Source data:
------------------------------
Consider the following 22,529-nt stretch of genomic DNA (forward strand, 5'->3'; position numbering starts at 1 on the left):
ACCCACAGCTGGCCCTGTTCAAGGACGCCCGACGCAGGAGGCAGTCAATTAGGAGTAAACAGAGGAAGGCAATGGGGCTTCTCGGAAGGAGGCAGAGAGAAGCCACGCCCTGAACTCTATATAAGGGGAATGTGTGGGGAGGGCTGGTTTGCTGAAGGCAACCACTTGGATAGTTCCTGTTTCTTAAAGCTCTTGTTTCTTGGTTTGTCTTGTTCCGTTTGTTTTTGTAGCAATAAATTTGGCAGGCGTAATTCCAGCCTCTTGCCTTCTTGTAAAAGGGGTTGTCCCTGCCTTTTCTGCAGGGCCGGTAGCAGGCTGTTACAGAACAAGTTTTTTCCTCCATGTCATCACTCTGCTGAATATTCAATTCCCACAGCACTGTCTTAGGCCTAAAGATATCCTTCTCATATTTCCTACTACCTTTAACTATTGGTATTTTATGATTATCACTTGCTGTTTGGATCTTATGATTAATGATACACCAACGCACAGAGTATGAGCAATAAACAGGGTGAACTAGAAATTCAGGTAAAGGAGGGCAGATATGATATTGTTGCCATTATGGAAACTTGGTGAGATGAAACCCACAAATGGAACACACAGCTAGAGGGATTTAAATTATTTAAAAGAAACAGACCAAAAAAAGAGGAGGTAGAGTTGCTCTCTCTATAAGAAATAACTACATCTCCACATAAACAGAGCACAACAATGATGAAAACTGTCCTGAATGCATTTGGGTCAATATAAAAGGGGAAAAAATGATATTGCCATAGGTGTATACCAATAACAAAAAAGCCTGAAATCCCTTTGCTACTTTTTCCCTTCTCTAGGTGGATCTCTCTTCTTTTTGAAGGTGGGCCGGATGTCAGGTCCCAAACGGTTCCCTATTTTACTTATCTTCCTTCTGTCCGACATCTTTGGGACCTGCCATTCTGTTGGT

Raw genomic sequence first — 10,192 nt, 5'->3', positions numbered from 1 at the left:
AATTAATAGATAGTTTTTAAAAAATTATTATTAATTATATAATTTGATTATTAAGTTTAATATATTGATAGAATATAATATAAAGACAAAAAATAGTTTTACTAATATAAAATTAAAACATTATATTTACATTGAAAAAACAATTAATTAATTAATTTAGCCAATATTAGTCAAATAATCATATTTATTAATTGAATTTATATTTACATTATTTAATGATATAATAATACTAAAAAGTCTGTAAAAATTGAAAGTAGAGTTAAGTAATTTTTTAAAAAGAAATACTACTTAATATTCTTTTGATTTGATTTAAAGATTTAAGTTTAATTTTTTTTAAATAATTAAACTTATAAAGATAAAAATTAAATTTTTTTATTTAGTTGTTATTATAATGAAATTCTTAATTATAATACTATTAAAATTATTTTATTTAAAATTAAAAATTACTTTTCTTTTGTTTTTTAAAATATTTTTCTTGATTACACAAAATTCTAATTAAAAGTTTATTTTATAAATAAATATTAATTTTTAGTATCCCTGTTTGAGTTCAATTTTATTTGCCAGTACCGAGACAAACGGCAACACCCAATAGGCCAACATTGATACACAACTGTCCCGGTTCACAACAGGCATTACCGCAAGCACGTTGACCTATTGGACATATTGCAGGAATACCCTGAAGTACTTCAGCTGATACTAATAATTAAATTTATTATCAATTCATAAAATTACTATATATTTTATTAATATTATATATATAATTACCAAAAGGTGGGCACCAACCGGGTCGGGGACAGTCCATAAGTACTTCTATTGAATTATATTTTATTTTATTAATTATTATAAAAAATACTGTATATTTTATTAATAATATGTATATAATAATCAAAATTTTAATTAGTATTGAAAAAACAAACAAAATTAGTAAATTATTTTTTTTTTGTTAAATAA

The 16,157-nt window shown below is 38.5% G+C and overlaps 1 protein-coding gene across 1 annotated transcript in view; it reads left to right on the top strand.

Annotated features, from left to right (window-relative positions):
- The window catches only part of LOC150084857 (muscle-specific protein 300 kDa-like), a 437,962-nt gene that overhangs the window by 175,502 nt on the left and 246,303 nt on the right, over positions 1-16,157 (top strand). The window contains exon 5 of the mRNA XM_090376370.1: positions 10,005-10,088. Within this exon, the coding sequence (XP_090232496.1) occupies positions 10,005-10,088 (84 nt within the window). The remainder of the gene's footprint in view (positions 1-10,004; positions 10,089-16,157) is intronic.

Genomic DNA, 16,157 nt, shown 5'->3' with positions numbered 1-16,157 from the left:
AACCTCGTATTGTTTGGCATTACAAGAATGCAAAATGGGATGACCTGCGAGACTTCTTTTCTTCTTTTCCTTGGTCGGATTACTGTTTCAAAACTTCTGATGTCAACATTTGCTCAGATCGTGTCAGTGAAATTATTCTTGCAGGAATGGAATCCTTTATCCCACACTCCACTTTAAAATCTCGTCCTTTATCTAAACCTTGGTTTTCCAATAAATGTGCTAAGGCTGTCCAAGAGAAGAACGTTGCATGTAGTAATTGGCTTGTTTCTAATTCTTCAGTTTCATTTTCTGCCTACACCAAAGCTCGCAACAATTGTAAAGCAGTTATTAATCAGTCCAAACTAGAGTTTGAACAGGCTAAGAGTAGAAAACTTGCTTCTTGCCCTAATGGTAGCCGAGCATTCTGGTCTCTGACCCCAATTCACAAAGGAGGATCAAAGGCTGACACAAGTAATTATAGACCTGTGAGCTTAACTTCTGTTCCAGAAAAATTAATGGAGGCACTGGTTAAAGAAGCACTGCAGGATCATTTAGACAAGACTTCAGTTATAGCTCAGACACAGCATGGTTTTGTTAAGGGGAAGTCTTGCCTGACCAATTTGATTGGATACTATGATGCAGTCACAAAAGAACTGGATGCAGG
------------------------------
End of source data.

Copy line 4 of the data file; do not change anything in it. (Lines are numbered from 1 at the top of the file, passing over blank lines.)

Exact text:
AATTAATAGATAGTTTTTAAAAAATTATTATTAATTATATAATTTGATTATTAAGTTTAATATATTGATAGAATATAATATAAAGACAAAAAATAGTTTTACTAATATAAAATTAAAACATTATATTTACATTGAAAAAACAATTAATTAATTAATTTAGCCAATATTAGTCAAATAATCATATTTATTAATTGAATTTATATTTACATTATTTAATGATATAATAATACTAAAAAGTCTGTAAAAATTGAAAGTAGAGTTAAGTAATTTTTTAAAAAGAAATACTACTTAATATTCTTTTGATTTGATTTAAAGATTTAAGTTTAATTTTTTTTAAATAATTAAACTTATAAAGATAAAAATTAAATTTTTTTATTTAGTTGTTATTATAATGAAATTCTTAATTATAATACTATTAAAATTATTTTATTTAAAATTAAAAATTACTTTTCTTTTGTTTTTTAAAATATTTTTCTTGATTACACAAAATTCTAATTAAAAGTTTATTTTATAAATAAATATTAATTTTTAGTATCCCTGTTTGAGTTCAATTTTATTTGCCAGTACCGAGACAAACGGCAACACCCAATAGGCCAACATTGATACACAACTGTCCCGGTTCACAACAGGCATTACCGCAAGCACGTTGACCTATTGGACATATTGCAGGAATACCCTGAAGTACTTCAGCTGATACTAATAATTAAATTTATTATCAATTCATAAAATTACTATATATTTTATTAATATTATATATATAATTACCAAAAGGTGGGCACCAACCGGGTCGGGGACAGTCCATAAGTACTTCTATTGAATTATATTTTATTTTATTAATTATTATAAAAAATACTGTATATTTTATTAATAATATGTATATAATAATCAAAATTTTAATTAGTATTGAAAAAACAAACAAAATTAGTAAATTATTTTTTTTTTGTTAAATAA